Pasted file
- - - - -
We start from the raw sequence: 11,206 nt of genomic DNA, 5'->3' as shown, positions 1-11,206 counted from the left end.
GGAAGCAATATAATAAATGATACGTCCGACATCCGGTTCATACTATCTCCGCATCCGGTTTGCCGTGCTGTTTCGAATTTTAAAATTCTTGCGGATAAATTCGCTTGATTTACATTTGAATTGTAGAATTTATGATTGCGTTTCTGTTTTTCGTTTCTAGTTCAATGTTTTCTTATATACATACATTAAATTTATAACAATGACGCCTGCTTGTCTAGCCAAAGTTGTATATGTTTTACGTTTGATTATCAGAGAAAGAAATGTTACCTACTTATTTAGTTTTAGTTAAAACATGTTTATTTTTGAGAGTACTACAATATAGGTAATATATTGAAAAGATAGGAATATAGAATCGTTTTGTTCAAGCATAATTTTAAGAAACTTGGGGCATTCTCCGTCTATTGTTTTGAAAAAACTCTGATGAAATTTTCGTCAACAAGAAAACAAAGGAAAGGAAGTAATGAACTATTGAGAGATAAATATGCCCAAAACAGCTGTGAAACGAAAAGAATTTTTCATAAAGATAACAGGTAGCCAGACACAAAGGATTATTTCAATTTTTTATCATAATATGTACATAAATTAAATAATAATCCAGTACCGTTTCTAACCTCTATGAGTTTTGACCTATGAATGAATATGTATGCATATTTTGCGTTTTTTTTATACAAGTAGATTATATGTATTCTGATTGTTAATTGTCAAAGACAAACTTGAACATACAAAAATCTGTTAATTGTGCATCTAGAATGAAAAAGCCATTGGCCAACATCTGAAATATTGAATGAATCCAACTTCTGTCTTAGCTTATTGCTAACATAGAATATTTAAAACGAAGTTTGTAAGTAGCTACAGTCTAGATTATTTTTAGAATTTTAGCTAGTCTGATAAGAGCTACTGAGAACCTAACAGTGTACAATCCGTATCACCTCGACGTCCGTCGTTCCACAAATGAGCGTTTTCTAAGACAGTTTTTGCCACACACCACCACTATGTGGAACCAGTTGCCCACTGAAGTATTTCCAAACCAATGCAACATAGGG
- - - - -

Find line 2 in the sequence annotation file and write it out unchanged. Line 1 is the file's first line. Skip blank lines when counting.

GGAAGCAATATAATAAATGATACGTCCGACATCCGGTTCATACTATCTCCGCATCCGGTTTGCCGTGCTGTTTCGAATTTTAAAATTCTTGCGGATAAATTCGCTTGATTTACATTTGAATTGTAGAATTTATGATTGCGTTTCTGTTTTTCGTTTCTAGTTCAATGTTTTCTTATATACATACATTAAATTTATAACAATGACGCCTGCTTGTCTAGCCAAAGTTGTATATGTTTTACGTTTGATTATCAGAGAAAGAAATGTTACCTACTTATTTAGTTTTAGTTAAAACATGTTTATTTTTGAGAGTACTACAATATAGGTAATATATTGAAAAGATAGGAATATAGAATCGTTTTGTTCAAGCATAATTTTAAGAAACTTGGGGCATTCTCCGTCTATTGTTTTGAAAAAACTCTGATGAAATTTTCGTCAACAAGAAAACAAAGGAAAGGAAGTAATGAACTATTGAGAGATAAATATGCCCAAAACAGCTGTGAAACGAAAAGAATTTTTCATAAAGATAACAGGTAGCCAGACACAAAGGATTATTTCAATTTTTTATCATAATATGTACATAAATTAAATAATAATCCAGTACCGTTTCTAACCTCTATGAGTTTTGACCTATGAATGAATATGTATGCATATTTTGCGTTTTTTTTATACAAGTAGATTATATGTATTCTGATTGTTAATTGTCAAAGACAAACTTGAACATACAAAAATCTGTTAATTGTGCATCTAGAATGAAAAAGCCATTGGCCAACATCTGAAATATTGAATGAATCCAACTTCTGTCTTAGCTTATTGCTAACATAGAATATTTAAAACGAAGTTTGTAAGTAGCTACAGTCTAGATTATTTTTAGAATTTTAGCTAGTCTGATAAGAGCTACTGAGAACCTAACAGTGTACAATCCGTATCACCTCGACGTCCGTCGTTCCACAAATGAGCGTTTTCTAAGACAGTTTTTGCCACACACCACCACTATGTGGAACCAGTTGCCCACTGAAGTATTTCCAAACCAATGCAACATAGGG